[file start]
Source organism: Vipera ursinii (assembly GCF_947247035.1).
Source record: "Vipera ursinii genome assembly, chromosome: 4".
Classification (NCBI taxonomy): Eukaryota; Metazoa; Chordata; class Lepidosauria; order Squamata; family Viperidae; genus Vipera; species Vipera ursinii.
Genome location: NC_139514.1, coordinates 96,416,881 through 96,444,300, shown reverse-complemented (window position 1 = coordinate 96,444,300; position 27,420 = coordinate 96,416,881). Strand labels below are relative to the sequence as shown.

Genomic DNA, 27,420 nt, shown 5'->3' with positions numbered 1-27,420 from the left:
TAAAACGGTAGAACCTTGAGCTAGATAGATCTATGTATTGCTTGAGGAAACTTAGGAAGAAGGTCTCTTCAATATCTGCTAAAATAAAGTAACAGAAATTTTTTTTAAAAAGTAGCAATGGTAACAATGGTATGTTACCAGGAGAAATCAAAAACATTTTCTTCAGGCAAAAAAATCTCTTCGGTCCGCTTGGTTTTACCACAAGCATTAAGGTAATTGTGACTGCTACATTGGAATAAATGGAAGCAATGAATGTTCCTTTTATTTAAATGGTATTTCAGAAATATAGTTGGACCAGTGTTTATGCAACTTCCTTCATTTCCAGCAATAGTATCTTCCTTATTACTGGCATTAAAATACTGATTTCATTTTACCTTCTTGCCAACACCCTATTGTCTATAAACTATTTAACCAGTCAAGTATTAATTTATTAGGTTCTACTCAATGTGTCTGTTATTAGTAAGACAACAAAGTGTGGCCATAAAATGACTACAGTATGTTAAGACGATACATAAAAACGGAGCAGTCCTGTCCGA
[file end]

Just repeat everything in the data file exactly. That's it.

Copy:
Source organism: Vipera ursinii (assembly GCF_947247035.1).
Source record: "Vipera ursinii genome assembly, chromosome: 4".
Classification (NCBI taxonomy): Eukaryota; Metazoa; Chordata; class Lepidosauria; order Squamata; family Viperidae; genus Vipera; species Vipera ursinii.
Genome location: NC_139514.1, coordinates 96,416,881 through 96,444,300, shown reverse-complemented (window position 1 = coordinate 96,444,300; position 27,420 = coordinate 96,416,881). Strand labels below are relative to the sequence as shown.

Genomic DNA, 27,420 nt, shown 5'->3' with positions numbered 1-27,420 from the left:
TAAAACGGTAGAACCTTGAGCTAGATAGATCTATGTATTGCTTGAGGAAACTTAGGAAGAAGGTCTCTTCAATATCTGCTAAAATAAAGTAACAGAAATTTTTTTTAAAAAGTAGCAATGGTAACAATGGTATGTTACCAGGAGAAATCAAAAACATTTTCTTCAGGCAAAAAAATCTCTTCGGTCCGCTTGGTTTTACCACAAGCATTAAGGTAATTGTGACTGCTACATTGGAATAAATGGAAGCAATGAATGTTCCTTTTATTTAAATGGTATTTCAGAAATATAGTTGGACCAGTGTTTATGCAACTTCCTTCATTTCCAGCAATAGTATCTTCCTTATTACTGGCATTAAAATACTGATTTCATTTTACCTTCTTGCCAACACCCTATTGTCTATAAACTATTTAACCAGTCAAGTATTAATTTATTAGGTTCTACTCAATGTGTCTGTTATTAGTAAGACAACAAAGTGTGGCCATAAAATGACTACAGTATGTTAAGACGATACATAAAAACGGAGCAGTCCTGTCCGA